12 wines for International Tempranillo Day

Tempranillo dayThese 12 wines show tempranillo in many of its 21st century styles. There’s classic tempranillo from the Rioja region of Spain; post-modern Spanish tempranillo; regional tempranillo from Texas and Colorado; a highly-regarded Oregon label; and even one from Argentina.

Tempranillo for years languished in wine’s outer orbit, though that banishment had little to do with quality. Rijoa’s wines are some of the best in the world. Rather, tempranillo wasn’t cabernet sauvignon, merlot, or pinot noir, and those are the reds that got most of the attention. Wine geeks knew about it, but the grape deserves a wider audience than that.

Enter the Internet, which has allowed tempranillo and its advocates to sidestep the Winestream Media, as with today’s fourth annual International Tempranillo Day. Also important: The discovery that tempranillo does well outside of Spain, something that no one understood before and that has revolutionized Texas wine. I’ve even had tempranillo from Idaho, about as different a region from Rioja as imaginable. No castles, for one thing.

Why is tempranillo worth drinking? First, the Spanish versions are among the best values in the world. Second, it’s a food-friendly wine that doesn’t insult the wine drinker; in fact, most tempranillo needs food, be it red meat or roast chicken. Third, it’s not the usual red wine, and anyone who wants to enjoy wine should be eager to try something that isn’t the usual.

After the jump, the wines:

? Finca Copete Tempranillo 2011 ($11, purchased, 14%): This Argentine wine was the least impressive of the group, with little tempranillo character and an off aroma. I was surprised that it was this poorly made.

? McPherson La Herencia 2012 ($12, sample, 13.9%): This tempranillo blend is one of my favorite Texas red wines, with a funky Spanish-style aroma and juicy red fruit. but it’s starting to show its age and starts to lose that rich fruit after being open an hour or so.

? Brennan Tempranillo 2011 ($26, sample, 13.9%): This Texas red, a previous vintage, is showing its age, and I wish I had tasted the 2012, given the quality of the 2011 when it was new. But not much fruit left.

? Abacela Tempranillo Reserve 2009 ($40, sample, 13.9%): This southern Oregon producer is one of the leaders in post-modern tempranillo. This wine is is elegant and subtle in a way Rioja will never be, with an almost pinot noir-like grace. Look for fresh black fruit and an almost graphite aroma, as opposed to red fruit and tell-tale oak. Let it decant for at least 30 minutes.

? Boulder Creek Tempranillo 2012 ($24, sample, 14.1%): The star of the tasting, displaying varietal character — leather and red cherry fruit — and Colorado terroir, which tends toward a certain dustiness. I tasted this seven months ago, and it was nowhere near what it was this time. Legendary winemaker Warren Winiarski, who also tasted it then, said the wine would improve in the bottle, and he was spot on. Which is why he’s a legend.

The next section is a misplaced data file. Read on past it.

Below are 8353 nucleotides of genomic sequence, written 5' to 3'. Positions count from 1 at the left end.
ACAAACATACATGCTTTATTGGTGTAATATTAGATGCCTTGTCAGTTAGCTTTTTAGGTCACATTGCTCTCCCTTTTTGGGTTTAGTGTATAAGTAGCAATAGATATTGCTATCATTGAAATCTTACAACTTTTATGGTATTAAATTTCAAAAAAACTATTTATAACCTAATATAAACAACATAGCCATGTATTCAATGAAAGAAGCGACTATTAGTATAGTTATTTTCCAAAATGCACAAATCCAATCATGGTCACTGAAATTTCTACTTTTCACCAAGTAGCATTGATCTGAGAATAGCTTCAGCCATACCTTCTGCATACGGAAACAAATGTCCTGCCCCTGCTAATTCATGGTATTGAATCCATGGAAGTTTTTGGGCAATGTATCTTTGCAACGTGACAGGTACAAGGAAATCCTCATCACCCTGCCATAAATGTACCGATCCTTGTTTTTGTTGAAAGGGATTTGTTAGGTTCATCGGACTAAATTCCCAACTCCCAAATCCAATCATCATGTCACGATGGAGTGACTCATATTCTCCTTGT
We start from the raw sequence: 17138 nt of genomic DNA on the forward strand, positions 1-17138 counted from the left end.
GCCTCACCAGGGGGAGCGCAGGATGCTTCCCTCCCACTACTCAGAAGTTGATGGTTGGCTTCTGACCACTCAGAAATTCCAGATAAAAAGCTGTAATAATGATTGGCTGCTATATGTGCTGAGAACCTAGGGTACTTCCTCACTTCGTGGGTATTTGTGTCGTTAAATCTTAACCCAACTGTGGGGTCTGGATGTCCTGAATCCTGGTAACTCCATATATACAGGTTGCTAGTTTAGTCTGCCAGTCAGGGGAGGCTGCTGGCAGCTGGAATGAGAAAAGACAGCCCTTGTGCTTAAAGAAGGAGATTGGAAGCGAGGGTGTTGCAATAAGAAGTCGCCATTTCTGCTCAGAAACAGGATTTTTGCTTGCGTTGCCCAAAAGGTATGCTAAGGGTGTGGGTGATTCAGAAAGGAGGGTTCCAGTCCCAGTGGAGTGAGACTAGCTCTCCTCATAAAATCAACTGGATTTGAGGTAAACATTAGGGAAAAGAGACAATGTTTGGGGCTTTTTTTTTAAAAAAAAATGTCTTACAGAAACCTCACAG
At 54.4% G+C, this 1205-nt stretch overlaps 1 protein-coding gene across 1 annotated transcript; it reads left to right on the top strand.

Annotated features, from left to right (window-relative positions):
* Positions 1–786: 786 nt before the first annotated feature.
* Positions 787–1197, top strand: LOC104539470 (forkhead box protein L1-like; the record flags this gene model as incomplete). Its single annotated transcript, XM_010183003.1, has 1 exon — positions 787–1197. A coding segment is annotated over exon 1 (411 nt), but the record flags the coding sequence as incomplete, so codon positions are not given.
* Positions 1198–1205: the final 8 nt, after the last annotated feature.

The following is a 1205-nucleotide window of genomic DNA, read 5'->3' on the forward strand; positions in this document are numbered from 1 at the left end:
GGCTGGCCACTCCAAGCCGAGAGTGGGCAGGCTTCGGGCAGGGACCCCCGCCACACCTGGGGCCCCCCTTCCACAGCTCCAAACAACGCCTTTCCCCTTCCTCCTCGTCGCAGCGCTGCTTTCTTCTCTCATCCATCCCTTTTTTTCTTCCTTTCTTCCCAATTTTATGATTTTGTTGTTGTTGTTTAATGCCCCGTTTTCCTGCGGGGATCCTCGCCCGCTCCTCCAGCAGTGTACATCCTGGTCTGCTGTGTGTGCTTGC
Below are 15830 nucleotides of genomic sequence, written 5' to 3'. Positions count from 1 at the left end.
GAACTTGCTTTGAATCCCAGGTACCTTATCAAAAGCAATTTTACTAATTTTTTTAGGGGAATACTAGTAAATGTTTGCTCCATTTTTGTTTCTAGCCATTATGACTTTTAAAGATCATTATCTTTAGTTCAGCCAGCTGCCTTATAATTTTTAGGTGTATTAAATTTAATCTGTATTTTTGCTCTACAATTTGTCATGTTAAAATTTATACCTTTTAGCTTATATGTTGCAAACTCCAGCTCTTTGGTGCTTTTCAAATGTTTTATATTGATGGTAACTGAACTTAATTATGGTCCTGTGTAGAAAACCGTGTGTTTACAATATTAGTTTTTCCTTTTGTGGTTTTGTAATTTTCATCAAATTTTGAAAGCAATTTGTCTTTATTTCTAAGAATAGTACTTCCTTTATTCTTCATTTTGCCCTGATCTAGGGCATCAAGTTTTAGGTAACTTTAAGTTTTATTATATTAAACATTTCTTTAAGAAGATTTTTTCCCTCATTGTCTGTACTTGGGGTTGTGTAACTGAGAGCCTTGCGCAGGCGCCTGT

? Marques de Riscal Rioja Reserva 2008 ($17, purchased, 13.5%): This Spanish wine needs decanting and to sit even longer than the Abacela. But when it finally opens up, you’ll taste sour cherry fruit, almost orange-ish tannins, and layers of oak weaving in and out. It’s still young, even at this age, but that’s not unusual for quality Rioja. The best value in the group.

? Veleta Tempranillo Privilegio 2009 ($30, sample, 15.1%): Inky and almost syrupy, this Spanish wine has more in common with New World syrah. But it won double gold at this year’s San Francisco International Wine Competition.

? Lleiroso Tempranillo 2009 ($65, sample, 14.5%): Voted best tempranillo at San Francisco competition, with more heft and fruit than similar wines from Rioja. Fine example of direction that some Spanish are going, though not for all tastes and especially at this price.

? Duchman Tempranillo 2011 ($34, sample, 13.5%): Texas’ Duchman is best known for its Italian varietals, and this wine isn’t up to those. Some red fruit, but starting to get old.

? Pedernales Texas Tempranillo 2012 ($20, sample, 13.2%): Pedernales, only a couple of years old, is already one of Texas’ best wineries. This tempranillo needs more balance; the acidity almost overwhelms all. But the grapes are high quality, and experience should point the winery in the right direction.

? Bending Branch Tempranillo 2011 ($40, sample, 13.2%): Lots and lots of oak in this Texas tempranillo, and then more oak just in case you missed it. And then a little more.

? El Coto Rioja Crianza 2010 ($11, purchased, 13%): My personal favorite — a terrific everyday red wine from Spain that’s very crisp with decent cherry fruit, and just enough oak so the first two don’t overwhelm the whole. It’s nowhere near as inspiring as the Riscal, which you could build a meal around, but it’s not supposed to be.

For more on tempranillo:
? Bodega Montecillo ?s Maria Martinez-Sierra
? The final bottle of Solaz
? Spanish wine may offer the best value in the world
? Expensive wine 37: Beronia Rioja Gran Reserva 2001